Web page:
Edition 248 – The Leadership Four

In last week’s edition of Growth, I made the bold call that family business owners aren’t that great at articulating business direction to their team. Essentially, it’s what you and I call leadership.

What most family business owners don’t understand is how they are perceived by their employees. Whether it is for good or bad how we are viewed, we’ve actually forgotten what it was like to be an employee ourselves. As such, we’ve forgotten who we looked up to in our early days of employment – and why.

Plenty has been published over the years on the issue of leadership. In my opinion, the leadership role of a family business owner can be summarised into four key areas:

  1. Developing your business strategy.
  2. Winning work.
  3. Nurturing your team.
  4. Reflecting.

When I think about the leaders that influenced me throughout my career and the clients that I have observed as true leaders in their family businesses, these are the four fundamental areas they have got right, are passionate about and drives everything else they do.

Your business strategy is all about the direction you’re taking your business, why you’re taking it that way and how you intend to achieve that purpose. As you’ve heard me say here on these pages in the past, most family businesses aren’t that great at developing their business strategy – and when they do, not that great at sticking to it.

Winning work is all about “pressing the flesh”. To drive your business forward, owners and managers need to be out there, in front of their clients, scoping the opportunities and developing the relationships that are necessary to establish trust – which creates a trigger for someone, at some stage, to make a decision to engage your business. 

Most family business owners are quite good at pressing the flesh. However, they’re not that consistent. When things go quiet, they wonder what’s happening. Ironically, I can show them with a whiteboard and pen very quickly what has happened, why it has happened and what they need to do to change it.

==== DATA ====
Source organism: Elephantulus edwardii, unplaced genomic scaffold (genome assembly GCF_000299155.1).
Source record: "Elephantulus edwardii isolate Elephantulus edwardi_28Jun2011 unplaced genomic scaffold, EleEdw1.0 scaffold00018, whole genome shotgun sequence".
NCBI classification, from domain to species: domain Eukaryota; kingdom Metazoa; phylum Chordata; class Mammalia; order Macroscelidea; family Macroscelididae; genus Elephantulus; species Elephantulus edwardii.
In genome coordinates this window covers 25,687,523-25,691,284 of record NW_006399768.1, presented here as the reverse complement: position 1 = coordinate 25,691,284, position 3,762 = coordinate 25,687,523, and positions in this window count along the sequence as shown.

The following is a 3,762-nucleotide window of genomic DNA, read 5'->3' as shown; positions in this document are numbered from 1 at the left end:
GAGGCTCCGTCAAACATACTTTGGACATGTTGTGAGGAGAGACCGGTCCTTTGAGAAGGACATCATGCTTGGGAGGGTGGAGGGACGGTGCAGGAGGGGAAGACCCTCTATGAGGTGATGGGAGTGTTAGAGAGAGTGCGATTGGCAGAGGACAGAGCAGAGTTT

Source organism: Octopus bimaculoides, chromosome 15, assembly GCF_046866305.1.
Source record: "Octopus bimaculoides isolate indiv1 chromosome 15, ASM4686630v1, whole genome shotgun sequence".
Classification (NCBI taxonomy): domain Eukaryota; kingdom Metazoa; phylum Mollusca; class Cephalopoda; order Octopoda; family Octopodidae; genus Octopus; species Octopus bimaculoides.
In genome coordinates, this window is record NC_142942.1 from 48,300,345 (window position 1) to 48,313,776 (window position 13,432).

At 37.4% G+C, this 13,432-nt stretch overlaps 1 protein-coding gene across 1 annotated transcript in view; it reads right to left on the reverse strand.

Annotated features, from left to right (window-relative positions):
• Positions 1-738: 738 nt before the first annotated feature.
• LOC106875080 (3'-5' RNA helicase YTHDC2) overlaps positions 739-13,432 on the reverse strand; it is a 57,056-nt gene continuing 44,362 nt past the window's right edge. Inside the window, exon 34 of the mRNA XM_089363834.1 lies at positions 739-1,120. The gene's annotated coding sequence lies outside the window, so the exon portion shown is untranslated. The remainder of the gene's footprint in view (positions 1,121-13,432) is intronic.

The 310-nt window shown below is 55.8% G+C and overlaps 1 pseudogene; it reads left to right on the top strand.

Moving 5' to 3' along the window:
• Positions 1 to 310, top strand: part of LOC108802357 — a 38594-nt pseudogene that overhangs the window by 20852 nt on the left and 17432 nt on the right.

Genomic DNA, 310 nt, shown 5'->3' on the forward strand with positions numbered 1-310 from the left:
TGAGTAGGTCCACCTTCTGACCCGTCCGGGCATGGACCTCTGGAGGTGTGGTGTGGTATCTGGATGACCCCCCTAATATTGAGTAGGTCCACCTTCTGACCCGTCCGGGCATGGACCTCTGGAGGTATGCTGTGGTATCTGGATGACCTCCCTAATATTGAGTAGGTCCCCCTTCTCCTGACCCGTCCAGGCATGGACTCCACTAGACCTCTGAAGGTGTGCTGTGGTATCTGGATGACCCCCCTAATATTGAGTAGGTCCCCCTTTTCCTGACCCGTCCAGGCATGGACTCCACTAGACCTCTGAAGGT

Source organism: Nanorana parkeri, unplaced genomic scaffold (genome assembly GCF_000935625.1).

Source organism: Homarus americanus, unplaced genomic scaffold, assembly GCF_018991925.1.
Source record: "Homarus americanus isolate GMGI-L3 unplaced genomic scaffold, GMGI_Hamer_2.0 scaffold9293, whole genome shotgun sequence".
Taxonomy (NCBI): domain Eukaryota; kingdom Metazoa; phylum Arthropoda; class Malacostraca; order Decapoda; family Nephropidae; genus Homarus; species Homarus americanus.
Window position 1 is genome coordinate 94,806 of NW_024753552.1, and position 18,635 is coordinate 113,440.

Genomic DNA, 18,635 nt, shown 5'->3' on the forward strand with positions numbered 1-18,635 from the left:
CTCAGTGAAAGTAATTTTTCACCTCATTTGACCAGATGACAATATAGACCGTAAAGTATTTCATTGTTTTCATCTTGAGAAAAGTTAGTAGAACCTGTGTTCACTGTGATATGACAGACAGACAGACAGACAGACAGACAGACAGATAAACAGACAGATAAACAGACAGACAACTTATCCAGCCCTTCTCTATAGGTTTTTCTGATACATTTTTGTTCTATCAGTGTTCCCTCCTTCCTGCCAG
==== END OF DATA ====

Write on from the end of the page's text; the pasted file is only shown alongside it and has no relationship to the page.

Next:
Nurturing your team is such a deep topic. I’ve spoken to many family business owners this year who, on the one hand, have said it’s been one of the most difficult years they’ve experienced in business, then on the other, lament some recent drop off in performance. Blind Freddy can tell you that if you’re hanging out for the Christmas break, no doubt your team are as well.

In my opinion, it doesn’t take a lot to nurture your team. Check in with them, informally, semi-regularly. Share Friday drinks with them and talk about their favourite sport or their lives. Ask them how they’re going in their roles and what help they may need to be better at what they do and who they are.

The other aspect of nurturing is to show them what they need to know. The only way you can develop your team, particularly if the skill set sits high in the organisational chart, is to be on site with your team not to do the job yourself, but to show them how to do the job so they can upskill. Your business will not grow, or will not cope with growth, unless you develop skills deep down line in your business.

Finally, reflection is about making time to think. We don’t always get it right. In fact, we learn incredibly valuable lessons when we get it wrong. However, most family business owners don’t give themselves enough time to stop, close the door, switch off their devices and merely think. They fill their diaries and days up with appointments and “stuff” so that at the end of the week, they flop in a heap, only to repeat it all next week – which means repeating the same errors, not ingraining any learning and, as a result, not achieving the success they truly seek in business.

All of this might seem simple – leadership in 700 words. However, after 30 plus years working with family business owners, these are the common themes that I see amongst those family businesses that succeed – and those that don’t. 


This Week’s Tip

Notice how circular this is – once you’ve developed strategy, won the work, developed your time, then reflected on what you’ve done, you’re back to refining your strategy.

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